3. Annotated image (old)

The simplistic form with geometric shapes and solid colour fills caused controversy that the logo resembled a child’s word because it appeared too simplistic. The abstract style resembles paper collage cutouts (similar style technique to Henri Matisse, Blue Nude II) and can be criticized that it is illegible. The corners of the individual figures are sharp and angular, the designer appears to want to portray the London Olympics to be edgy and futuristic, the designer even did not use curves on the ‘0’ figure.

The shade used for the sequence of logos are relatively bright which can connote that the upcoming Olympics are fresh. Pink is a “warm, exciting, fun” colour and “as the amount of red increases, it becomes more vivid and youthful”. There is a strong hue of red in the pink and the hue of the yellow is bright, therefore the logo gives the impression of fun and exciting.

The colours used does not resemble any significance to traditional British colours (red, white and blue) which seemed odd as an Olympic logo usually symbolises the country (e.g. Bejing olympics in the style of Chinese writing brush strokes and the flag colour of red).

The word ‘London” and the Olympic rings are embedded in the main body of the logo, the Olympic rings are used to signify the counter in the ‘0’. The typeface used on the word ‘London’ is used throughout their promotional material, the style is italic which is difficult to read and the font is geometric (circles for ‘o’ and triangle ‘n’).

There were cases that the logo was accused to resemble racist images, where the logo looked like the swastika with the hard edges. Other accusation was that the logo resembled sexual acts and resembled the word of ‘Zion’. The word ‘2012’ has been broken up into two parts of ‘20’ and ‘12’, this could be because of how people say the pronounce the word as “twenty twelve”, therefore it is broken up. But it is said that most effective logos are in the proportion of 2.25:1:25, therefore by setting it in two lines then it would be more successful.

Are you a design nerd?


I think I need to own these sets of graphic design triva questions just for personal interest and to test my knowledge.

DESIGNerd is a new trivia game venture, devised by Brisbane-based graphic designer Kevin Finn of Finn Creative. The first three limited edition packs of ‘100+ Graphic Design Questions by’ have recently launched with each pack’s questions devised by a different designer…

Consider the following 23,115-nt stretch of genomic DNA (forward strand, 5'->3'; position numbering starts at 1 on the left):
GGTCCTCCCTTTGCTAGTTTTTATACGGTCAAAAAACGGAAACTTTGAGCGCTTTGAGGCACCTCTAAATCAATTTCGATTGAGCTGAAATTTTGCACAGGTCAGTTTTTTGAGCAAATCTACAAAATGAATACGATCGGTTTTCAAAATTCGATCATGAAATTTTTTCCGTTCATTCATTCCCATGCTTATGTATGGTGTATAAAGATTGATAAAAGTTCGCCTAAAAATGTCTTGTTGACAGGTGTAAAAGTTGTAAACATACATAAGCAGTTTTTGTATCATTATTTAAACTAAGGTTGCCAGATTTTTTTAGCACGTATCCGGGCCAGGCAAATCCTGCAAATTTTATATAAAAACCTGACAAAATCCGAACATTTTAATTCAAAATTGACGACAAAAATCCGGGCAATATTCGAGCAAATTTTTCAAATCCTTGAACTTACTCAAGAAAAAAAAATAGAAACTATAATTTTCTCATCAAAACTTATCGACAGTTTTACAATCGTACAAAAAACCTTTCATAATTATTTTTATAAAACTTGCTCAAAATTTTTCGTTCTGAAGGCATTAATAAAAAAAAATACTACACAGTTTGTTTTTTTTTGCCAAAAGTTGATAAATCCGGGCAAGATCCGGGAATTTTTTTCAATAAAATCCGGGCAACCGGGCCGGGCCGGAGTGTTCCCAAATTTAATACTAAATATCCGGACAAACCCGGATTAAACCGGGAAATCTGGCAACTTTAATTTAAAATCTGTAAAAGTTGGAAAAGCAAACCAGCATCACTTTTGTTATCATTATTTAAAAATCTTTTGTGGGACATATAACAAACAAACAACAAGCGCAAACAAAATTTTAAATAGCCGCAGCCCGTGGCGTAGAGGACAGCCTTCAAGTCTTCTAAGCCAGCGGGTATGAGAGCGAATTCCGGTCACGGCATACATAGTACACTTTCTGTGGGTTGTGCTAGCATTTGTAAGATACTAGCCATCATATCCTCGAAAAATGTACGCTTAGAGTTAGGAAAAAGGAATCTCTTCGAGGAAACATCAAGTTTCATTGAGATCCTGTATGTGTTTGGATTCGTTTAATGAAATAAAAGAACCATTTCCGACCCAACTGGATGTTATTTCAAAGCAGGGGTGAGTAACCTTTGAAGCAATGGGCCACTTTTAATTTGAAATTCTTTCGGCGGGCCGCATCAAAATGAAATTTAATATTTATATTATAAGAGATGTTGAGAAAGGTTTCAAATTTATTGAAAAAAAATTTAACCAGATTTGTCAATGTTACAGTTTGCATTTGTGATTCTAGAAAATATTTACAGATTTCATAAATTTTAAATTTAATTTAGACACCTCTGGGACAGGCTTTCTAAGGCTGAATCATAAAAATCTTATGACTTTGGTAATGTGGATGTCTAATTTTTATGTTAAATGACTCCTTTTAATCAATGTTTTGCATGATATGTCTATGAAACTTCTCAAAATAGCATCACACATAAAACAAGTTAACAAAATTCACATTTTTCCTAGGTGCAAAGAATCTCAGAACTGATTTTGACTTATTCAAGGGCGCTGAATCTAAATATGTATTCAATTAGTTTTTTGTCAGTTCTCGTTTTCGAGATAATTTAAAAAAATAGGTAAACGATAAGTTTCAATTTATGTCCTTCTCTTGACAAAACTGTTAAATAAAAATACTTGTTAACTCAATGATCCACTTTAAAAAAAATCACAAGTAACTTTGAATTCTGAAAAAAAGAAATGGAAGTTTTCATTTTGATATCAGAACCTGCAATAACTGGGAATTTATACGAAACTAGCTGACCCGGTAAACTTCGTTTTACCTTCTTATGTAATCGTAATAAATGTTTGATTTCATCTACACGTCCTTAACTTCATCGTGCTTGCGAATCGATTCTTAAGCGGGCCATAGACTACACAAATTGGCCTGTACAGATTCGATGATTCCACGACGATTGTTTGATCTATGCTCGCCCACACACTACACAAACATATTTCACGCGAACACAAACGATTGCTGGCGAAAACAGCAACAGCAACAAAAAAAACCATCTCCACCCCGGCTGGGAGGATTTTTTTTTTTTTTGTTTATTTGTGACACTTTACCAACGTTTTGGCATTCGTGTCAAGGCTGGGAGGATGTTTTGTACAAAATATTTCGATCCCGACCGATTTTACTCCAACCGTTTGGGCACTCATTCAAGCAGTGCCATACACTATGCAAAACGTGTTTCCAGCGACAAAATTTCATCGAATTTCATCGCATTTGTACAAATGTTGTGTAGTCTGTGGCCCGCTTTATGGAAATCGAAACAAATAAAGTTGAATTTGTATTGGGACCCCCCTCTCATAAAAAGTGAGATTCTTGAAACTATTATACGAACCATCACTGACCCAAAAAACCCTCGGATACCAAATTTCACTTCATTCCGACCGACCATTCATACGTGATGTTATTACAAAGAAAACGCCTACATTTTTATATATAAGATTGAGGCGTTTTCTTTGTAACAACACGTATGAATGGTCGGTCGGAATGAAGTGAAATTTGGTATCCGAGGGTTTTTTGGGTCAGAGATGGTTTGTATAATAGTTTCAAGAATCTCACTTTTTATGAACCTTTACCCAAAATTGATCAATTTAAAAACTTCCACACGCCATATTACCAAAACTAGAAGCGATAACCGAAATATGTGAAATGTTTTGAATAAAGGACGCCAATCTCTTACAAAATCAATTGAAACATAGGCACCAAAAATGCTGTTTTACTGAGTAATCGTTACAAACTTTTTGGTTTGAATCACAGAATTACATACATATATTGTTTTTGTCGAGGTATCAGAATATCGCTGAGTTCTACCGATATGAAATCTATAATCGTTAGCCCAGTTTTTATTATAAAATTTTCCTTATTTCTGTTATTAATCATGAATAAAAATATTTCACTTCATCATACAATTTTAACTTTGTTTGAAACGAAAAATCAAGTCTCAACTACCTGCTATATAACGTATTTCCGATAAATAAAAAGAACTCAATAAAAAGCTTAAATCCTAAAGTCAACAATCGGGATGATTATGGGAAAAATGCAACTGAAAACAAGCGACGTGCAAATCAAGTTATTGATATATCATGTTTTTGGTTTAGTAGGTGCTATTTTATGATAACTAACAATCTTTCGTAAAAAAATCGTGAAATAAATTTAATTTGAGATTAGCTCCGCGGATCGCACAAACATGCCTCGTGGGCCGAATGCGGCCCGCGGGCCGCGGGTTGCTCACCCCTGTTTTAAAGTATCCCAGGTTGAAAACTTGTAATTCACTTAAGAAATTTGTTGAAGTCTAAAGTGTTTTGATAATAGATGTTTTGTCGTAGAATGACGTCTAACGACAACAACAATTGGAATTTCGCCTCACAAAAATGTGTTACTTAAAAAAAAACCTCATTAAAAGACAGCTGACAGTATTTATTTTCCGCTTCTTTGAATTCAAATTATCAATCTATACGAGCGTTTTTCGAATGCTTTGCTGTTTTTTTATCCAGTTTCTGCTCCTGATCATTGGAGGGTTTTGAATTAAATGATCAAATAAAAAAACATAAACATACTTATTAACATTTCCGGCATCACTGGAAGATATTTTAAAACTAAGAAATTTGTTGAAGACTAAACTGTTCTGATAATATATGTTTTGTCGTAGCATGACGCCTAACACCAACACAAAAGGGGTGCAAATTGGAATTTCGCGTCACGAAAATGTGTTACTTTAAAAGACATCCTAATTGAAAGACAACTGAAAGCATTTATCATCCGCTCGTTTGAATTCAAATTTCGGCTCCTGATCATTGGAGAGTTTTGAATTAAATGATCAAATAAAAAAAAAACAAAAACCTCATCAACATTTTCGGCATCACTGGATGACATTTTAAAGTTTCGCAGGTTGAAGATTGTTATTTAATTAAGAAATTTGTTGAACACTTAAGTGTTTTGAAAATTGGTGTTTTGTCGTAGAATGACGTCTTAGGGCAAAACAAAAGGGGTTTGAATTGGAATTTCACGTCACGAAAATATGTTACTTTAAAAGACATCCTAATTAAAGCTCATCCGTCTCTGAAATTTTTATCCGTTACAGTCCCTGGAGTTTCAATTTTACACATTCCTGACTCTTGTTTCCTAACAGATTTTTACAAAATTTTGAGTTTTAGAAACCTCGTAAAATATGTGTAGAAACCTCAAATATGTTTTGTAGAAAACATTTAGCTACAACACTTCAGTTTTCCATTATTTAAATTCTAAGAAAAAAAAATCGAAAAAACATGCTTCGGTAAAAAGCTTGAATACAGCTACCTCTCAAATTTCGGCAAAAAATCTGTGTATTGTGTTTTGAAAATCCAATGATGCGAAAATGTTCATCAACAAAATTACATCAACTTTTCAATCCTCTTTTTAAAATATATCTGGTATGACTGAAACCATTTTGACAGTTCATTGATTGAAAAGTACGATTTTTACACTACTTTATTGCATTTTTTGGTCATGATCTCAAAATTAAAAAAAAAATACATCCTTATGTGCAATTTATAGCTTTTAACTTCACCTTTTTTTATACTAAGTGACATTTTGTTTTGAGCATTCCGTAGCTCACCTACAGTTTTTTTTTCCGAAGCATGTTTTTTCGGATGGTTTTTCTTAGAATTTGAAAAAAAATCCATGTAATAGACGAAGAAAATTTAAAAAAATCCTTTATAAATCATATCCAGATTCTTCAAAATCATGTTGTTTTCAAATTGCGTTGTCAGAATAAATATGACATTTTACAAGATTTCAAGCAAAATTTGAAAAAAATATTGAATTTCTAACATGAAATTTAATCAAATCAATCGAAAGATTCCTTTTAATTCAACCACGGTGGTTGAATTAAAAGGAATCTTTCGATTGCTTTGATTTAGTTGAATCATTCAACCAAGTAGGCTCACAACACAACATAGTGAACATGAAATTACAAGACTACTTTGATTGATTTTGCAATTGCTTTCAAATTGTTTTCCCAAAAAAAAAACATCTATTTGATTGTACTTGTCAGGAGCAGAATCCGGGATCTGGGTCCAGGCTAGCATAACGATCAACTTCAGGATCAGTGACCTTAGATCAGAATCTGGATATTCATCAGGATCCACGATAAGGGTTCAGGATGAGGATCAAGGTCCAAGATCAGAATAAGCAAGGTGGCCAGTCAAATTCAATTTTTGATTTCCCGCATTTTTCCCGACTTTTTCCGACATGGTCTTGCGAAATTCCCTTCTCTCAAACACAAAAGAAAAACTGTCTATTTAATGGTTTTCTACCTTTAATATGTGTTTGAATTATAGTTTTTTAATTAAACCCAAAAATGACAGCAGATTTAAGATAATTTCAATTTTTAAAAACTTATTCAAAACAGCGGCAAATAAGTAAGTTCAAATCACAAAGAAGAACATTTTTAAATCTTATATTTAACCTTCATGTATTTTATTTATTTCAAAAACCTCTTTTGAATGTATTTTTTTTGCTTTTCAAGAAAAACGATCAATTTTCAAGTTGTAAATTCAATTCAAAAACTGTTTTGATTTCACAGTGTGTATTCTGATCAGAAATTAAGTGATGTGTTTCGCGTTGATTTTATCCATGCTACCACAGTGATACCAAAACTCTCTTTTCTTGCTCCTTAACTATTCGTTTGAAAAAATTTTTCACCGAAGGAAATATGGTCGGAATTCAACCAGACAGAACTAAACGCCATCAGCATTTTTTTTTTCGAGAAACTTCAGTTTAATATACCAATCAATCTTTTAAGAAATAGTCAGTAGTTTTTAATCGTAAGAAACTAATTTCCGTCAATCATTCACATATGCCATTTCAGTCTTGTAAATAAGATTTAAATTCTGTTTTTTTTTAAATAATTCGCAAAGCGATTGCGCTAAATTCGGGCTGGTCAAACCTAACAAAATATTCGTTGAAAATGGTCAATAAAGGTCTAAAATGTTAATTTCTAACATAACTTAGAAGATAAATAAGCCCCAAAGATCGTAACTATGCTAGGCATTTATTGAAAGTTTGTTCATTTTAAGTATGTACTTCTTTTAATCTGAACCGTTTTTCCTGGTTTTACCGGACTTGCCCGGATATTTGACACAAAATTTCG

Kevin Finn set the questions (each printed on its own card with bonus points available for extra knowledge) for Volume 1, Steven Heller and Lita Talarico devised the questions for Volume 2, and Stefan Sagmeister has concocted the quiz questions for Volume 3, soon to be released.

We’ve dipped in to the Heller + Talarico pack to test our knowledge. Here are a couple of questions to give you a flavour of the geekery required to be a contender in a game of DESIGNerd:

Who designed the title sequence for the movie ‘Seven’ which introduced scratchy, layered, post-modern typography to film title design?

In 1989, Zuzana Licko designed two digital typefaces. One of them is called Lunatix. What is the other typeface called?

When did German type designer Hermann Zapf design the typefaces Melior and Optima for the Stempel Foundry?

You get the idea. Try answering without using the internet!

Each pack is limited to just 1000 issues and comes housed in a rather nice round-edged tin which is personalised by the contributing designer’s own hand drawn rendering of ‘100+’ on the front and then their hand drawn question mark on the back. Good job the packaging is sturdy, re-usable and beautifully made: each pack is priced at AUS$75 which works out at a rather pricey £48 (US$77) by today’s exchange rates. On the plus side, if you live with or spend a lot of time with design nerds, this game will test and increase your knowledge like no other trivia game.

Finn is also developing series of similar ‘100+’ packs that compile trivia questions by luminaries in teh fields of Architecture, Product Design, and also Fashion Design.